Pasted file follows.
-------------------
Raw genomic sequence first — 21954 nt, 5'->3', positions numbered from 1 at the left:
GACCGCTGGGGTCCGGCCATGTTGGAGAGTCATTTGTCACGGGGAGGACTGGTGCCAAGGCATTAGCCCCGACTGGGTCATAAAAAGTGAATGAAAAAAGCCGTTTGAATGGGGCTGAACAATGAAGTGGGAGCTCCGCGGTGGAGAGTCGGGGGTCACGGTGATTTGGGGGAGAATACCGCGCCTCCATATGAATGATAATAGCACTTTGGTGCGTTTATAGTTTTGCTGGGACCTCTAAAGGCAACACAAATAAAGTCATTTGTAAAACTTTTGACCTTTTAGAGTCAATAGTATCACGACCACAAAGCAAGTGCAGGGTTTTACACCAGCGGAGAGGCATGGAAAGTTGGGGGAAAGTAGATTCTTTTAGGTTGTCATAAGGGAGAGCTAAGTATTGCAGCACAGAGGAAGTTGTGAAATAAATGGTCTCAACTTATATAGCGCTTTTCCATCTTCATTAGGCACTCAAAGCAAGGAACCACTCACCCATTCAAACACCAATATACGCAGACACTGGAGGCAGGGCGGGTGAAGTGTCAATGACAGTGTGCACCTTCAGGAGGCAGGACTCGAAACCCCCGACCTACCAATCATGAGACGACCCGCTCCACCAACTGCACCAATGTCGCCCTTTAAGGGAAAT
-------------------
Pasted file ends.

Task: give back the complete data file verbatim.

Raw genomic sequence first — 21954 nt, 5'->3', positions numbered from 1 at the left:
GACCGCTGGGGTCCGGCCATGTTGGAGAGTCATTTGTCACGGGGAGGACTGGTGCCAAGGCATTAGCCCCGACTGGGTCATAAAAAGTGAATGAAAAAAGCCGTTTGAATGGGGCTGAACAATGAAGTGGGAGCTCCGCGGTGGAGAGTCGGGGGTCACGGTGATTTGGGGGAGAATACCGCGCCTCCATATGAATGATAATAGCACTTTGGTGCGTTTATAGTTTTGCTGGGACCTCTAAAGGCAACACAAATAAAGTCATTTGTAAAACTTTTGACCTTTTAGAGTCAATAGTATCACGACCACAAAGCAAGTGCAGGGTTTTACACCAGCGGAGAGGCATGGAAAGTTGGGGGAAAGTAGATTCTTTTAGGTTGTCATAAGGGAGAGCTAAGTATTGCAGCACAGAGGAAGTTGTGAAATAAATGGTCTCAACTTATATAGCGCTTTTCCATCTTCATTAGGCACTCAAAGCAAGGAACCACTCACCCATTCAAACACCAATATACGCAGACACTGGAGGCAGGGCGGGTGAAGTGTCAATGACAGTGTGCACCTTCAGGAGGCAGGACTCGAAACCCCCGACCTACCAATCATGAGACGACCCGCTCCACCAACTGCACCAATGTCGCCCTTTAAGGGAAAT